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Go Beyond the Bin to Recycle Dryer Lint
Dryer lint is that grey, fluffy soft stuff you’re reminded to clear off the lint screen of your dryer before drying your clothes, and it’s got more uses than you think! After wet clothes or fabric have been tumbled around the dryer, dryer lint forms from loose fibers and debris that accumulated in the dryer filter and stuck together.
If you’re like most people, you probably scrape off dryer lint straight into a trash can, but if you’re so inclined and love to recycle, here are some clever uses for dryer lint.
Uses for Dryer Lint: Add Water and Stir
The following uses for dryer lint lead to entertaining recycling projects!
- For paper mache projects, use dryer lint in this recipe for paper mache paste.
- To make modeling clay, mix 3 cups dryer lint, 2 cups water, 1 cup of flour, and 1/8 teaspoon of vegetable oil in a large saucepan and stir over medium heat until smooth. Make sure it has cooled before using, and allow it to air dry several days before painting or decorating.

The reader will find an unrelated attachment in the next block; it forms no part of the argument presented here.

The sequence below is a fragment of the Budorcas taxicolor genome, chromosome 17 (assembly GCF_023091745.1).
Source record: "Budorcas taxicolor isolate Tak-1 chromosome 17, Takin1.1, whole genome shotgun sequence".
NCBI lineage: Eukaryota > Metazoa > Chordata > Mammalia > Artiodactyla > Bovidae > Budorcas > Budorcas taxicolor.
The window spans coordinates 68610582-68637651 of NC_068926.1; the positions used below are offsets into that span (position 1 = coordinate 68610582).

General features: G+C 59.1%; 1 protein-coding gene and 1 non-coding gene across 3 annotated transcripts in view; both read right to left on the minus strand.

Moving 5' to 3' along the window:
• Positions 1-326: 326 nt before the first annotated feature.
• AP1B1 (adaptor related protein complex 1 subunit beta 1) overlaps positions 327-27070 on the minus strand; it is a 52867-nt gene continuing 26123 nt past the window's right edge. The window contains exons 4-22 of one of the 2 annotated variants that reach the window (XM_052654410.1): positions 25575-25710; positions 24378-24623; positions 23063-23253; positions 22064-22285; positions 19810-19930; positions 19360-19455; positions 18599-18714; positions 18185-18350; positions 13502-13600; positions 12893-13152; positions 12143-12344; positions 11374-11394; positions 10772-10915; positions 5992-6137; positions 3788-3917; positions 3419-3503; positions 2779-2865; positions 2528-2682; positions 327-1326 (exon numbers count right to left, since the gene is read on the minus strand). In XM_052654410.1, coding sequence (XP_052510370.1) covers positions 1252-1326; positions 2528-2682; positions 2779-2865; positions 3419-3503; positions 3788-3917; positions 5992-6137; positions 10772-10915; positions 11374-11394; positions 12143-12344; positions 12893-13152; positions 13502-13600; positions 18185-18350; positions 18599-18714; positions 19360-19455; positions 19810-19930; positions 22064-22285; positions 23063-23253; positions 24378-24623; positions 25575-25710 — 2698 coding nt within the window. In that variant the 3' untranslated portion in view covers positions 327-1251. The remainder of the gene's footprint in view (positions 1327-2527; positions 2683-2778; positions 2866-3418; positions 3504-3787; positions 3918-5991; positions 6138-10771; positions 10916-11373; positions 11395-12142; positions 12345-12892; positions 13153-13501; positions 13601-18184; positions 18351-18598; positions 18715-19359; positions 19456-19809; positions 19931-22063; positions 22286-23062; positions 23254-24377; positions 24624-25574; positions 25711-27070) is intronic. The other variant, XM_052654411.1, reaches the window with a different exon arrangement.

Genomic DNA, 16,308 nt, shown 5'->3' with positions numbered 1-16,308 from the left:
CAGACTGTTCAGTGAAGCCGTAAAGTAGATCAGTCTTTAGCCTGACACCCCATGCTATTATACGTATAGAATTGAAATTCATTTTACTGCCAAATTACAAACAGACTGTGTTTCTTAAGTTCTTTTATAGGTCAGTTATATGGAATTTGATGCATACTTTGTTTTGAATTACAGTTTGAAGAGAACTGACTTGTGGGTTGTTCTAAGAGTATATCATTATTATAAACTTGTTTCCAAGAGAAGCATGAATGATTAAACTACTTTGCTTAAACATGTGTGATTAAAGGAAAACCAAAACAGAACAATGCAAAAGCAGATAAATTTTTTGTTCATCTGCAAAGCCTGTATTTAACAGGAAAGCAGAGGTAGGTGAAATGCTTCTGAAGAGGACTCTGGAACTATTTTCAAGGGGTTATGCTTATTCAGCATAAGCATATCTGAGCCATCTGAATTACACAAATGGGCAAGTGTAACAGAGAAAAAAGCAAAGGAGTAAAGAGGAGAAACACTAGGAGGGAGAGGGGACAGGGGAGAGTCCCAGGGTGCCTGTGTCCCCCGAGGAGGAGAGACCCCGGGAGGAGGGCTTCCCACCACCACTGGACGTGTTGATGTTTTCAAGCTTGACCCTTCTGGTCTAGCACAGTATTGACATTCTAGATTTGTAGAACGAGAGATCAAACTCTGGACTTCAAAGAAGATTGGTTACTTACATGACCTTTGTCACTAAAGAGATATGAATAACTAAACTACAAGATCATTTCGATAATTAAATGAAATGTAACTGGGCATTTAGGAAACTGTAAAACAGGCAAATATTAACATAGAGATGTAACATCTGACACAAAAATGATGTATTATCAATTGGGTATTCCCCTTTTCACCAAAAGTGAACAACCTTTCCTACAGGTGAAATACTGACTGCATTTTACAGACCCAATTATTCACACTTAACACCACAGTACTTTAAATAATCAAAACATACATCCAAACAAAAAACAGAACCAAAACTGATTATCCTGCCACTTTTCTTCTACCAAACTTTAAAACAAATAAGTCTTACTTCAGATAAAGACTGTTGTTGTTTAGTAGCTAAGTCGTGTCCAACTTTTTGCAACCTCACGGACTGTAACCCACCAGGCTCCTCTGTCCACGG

- Use dryer lint along with recycled egg cartons to make homemade fire starters.
- If you don’t feel like taking the effort to make fire starters, dryer lint makes great kindling. Just add it as-is along with your kindling and newspaper when starting a fire in your woodstove or while camping.
- Some people use dryer lint as mulch around plants, but gardeners cite that it is
not very resilient.
- Dryer lint is also a good base for making paper.
Helpful Laundry Tips
Dryer balls could reduce your tumble drying costs by 25%. Nellie’s dryer balls are reusable, completely recyclable, PVC-free, and give you static-free clothes without chemical softeners.
Check out the little known soap nut to clean your clothes, where just a A 32-ounce bag yields 300 or more loads of laundry and saves you serious money.
For recycling dryer sheets, check out the way the crafty blogger at BoBunny made flower blooms by cutting out different sized circles.